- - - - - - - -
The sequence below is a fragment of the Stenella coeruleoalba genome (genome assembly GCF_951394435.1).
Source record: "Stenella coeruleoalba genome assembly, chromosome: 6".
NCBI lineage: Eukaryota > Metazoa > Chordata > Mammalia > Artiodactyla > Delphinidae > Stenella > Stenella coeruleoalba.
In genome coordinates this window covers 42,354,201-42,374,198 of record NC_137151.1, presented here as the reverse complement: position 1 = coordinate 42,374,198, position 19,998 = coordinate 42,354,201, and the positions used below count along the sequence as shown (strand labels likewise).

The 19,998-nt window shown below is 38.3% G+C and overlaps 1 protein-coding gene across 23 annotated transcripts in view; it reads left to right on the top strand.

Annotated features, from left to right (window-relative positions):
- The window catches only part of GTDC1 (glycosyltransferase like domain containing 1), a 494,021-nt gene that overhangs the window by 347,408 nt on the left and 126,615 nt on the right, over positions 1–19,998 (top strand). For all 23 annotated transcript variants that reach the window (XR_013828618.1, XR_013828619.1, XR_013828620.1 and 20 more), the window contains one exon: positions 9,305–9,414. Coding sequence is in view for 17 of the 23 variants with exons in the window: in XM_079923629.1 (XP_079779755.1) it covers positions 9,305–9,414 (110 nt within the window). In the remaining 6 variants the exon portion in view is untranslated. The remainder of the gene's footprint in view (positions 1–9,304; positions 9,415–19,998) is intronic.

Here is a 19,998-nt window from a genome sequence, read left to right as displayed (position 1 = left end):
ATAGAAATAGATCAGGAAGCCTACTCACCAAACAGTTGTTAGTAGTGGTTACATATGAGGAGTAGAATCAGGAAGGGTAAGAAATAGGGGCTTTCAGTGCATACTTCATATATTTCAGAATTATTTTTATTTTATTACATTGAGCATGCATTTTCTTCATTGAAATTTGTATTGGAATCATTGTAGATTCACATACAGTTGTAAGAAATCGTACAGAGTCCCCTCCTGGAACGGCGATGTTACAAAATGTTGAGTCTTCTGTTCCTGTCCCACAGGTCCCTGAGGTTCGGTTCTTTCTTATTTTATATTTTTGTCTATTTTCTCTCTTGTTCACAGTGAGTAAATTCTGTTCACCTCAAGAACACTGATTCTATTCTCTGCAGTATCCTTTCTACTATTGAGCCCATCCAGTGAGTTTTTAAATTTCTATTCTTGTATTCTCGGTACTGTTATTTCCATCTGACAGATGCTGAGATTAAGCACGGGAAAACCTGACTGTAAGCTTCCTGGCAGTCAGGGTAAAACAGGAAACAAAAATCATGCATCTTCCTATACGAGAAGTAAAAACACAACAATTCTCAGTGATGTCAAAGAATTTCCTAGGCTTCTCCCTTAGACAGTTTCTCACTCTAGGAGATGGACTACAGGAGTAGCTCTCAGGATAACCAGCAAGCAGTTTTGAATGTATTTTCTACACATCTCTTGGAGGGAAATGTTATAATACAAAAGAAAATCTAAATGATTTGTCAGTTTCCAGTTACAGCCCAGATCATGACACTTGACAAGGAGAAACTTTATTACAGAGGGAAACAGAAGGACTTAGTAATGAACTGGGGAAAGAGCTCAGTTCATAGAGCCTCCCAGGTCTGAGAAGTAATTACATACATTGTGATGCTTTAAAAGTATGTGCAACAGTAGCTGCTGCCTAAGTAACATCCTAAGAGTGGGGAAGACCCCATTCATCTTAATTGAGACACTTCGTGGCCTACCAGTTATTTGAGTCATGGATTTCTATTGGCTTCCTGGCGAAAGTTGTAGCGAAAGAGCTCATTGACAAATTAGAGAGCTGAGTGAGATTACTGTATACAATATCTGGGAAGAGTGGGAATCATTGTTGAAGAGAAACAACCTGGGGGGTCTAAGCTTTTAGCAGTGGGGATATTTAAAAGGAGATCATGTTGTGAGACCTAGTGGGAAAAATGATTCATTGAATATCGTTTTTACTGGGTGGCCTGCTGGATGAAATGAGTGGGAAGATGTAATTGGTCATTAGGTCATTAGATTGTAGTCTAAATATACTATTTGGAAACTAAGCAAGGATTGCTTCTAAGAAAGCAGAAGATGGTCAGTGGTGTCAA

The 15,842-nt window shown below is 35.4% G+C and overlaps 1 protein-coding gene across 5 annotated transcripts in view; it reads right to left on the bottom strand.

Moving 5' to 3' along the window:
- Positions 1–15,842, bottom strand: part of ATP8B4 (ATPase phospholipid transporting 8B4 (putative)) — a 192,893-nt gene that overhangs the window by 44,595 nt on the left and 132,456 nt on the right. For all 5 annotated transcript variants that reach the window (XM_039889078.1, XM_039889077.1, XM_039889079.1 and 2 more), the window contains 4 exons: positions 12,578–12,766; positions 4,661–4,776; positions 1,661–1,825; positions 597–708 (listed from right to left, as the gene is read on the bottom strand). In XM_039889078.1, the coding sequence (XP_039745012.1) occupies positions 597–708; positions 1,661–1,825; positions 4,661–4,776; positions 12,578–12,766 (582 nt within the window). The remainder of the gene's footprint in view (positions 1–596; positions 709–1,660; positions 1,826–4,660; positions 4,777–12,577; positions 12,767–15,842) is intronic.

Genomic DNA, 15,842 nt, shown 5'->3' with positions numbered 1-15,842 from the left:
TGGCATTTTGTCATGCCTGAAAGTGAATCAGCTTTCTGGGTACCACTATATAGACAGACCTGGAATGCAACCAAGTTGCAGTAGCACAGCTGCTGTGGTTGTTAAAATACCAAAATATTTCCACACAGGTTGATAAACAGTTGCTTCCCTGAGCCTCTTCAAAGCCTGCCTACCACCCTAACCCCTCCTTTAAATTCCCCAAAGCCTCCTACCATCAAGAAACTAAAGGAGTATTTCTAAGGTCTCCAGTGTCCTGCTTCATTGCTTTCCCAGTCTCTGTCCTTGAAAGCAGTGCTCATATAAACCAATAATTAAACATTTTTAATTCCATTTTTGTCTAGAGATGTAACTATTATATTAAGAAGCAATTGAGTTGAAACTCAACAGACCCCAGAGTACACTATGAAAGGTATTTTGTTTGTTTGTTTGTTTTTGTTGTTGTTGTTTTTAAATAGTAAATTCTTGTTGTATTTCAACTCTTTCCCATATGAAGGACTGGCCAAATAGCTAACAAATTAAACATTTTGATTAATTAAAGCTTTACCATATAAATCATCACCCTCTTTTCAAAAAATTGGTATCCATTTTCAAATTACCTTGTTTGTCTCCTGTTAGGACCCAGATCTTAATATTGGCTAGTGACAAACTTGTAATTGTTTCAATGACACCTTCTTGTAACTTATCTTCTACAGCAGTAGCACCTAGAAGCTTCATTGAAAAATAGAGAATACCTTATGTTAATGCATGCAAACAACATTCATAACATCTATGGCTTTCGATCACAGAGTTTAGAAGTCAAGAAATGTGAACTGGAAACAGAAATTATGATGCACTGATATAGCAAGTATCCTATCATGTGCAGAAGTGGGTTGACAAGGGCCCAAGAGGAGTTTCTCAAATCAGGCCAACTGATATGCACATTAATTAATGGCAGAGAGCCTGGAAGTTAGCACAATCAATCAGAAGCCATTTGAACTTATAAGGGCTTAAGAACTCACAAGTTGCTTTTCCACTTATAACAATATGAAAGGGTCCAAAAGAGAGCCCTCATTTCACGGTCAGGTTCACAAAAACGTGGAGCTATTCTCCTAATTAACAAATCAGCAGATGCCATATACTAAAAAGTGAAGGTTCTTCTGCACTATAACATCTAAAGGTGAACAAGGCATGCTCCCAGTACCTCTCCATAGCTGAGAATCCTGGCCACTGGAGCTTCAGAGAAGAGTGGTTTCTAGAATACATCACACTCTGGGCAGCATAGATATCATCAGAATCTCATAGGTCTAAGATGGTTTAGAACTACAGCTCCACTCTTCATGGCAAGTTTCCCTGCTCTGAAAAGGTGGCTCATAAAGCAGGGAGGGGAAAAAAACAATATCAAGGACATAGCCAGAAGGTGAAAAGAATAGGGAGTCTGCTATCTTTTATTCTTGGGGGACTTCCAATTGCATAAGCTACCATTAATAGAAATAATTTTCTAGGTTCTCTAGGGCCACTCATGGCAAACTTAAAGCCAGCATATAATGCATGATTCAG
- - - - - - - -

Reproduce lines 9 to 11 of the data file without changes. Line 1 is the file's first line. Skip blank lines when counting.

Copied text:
ATAGAAATAGATCAGGAAGCCTACTCACCAAACAGTTGTTAGTAGTGGTTACATATGAGGAGTAGAATCAGGAAGGGTAAGAAATAGGGGCTTTCAGTGCATACTTCATATATTTCAGAATTATTTTTATTTTATTACATTGAGCATGCATTTTCTTCATTGAAATTTGTATTGGAATCATTGTAGATTCACATACAGTTGTAAGAAATCGTACAGAGTCCCCTCCTGGAACGGCGATGTTACAAAATGTTGAGTCTTCTGTTCCTGTCCCACAGGTCCCTGAGGTTCGGTTCTTTCTTATTTTATATTTTTGTCTATTTTCTCTCTTGTTCACAGTGAGTAAATTCTGTTCACCTCAAGAACACTGATTCTATTCTCTGCAGTATCCTTTCTACTATTGAGCCCATCCAGTGAGTTTTTAAATTTCTATTCTTGTATTCTCGGTACTGTTATTTCCATCTGACAGATGCTGAGATTAAGCACGGGAAAACCTGACTGTAAGCTTCCTGGCAGTCAGGGTAAAACAGGAAACAAAAATCATGCATCTTCCTATACGAGAAGTAAAAACACAACAATTCTCAGTGATGTCAAAGAATTTCCTAGGCTTCTCCCTTAGACAGTTTCTCACTCTAGGAGATGGACTACAGGAGTAGCTCTCAGGATAACCAGCAAGCAGTTTTGAATGTATTTTCTACACATCTCTTGGAGGGAAATGTTATAATACAAAAGAAAATCTAAATGATTTGTCAGTTTCCAGTTACAGCCCAGATCATGACACTTGACAAGGAGAAACTTTATTACAGAGGGAAACAGAAGGACTTAGTAATGAACTGGGGAAAGAGCTCAGTTCATAGAGCCTCCCAGGTCTGAGAAGTAATTACATACATTGTGATGCTTTAAAAGTATGTGCAACAGTAGCTGCTGCCTAAGTAACATCCTAAGAGTGGGGAAGACCCCATTCATCTTAATTGAGACACTTCGTGGCCTACCAGTTATTTGAGTCATGGATTTCTATTGGCTTCCTGGCGAAAGTTGTAGCGAAAGAGCTCATTGACAAATTAGAGAGCTGAGTGAGATTACTGTATACAATATCTGGGAAGAGTGGGAATCATTGTTGAAGAGAAACAACCTGGGGGGTCTAAGCTTTTAGCAGTGGGGATATTTAAAAGGAGATCATGTTGTGAGACCTAGTGGGAAAAATGATTCATTGAATATCGTTTTTACTGGGTGGCCTGCTGGATGAAATGAGTGGGAAGATGTAATTGGTCATTAGGTCATTAGATTGTAGTCTAAATATACTATTTGGAAACTAAGCAAGGATTGCTTCTAAGAAAGCAGAAGATGGTCAGTGGTGTCAA

The 15,842-nt window shown below is 35.4% G+C and overlaps 1 protein-coding gene across 5 annotated transcripts in view; it reads right to left on the bottom strand.

Moving 5' to 3' along the window: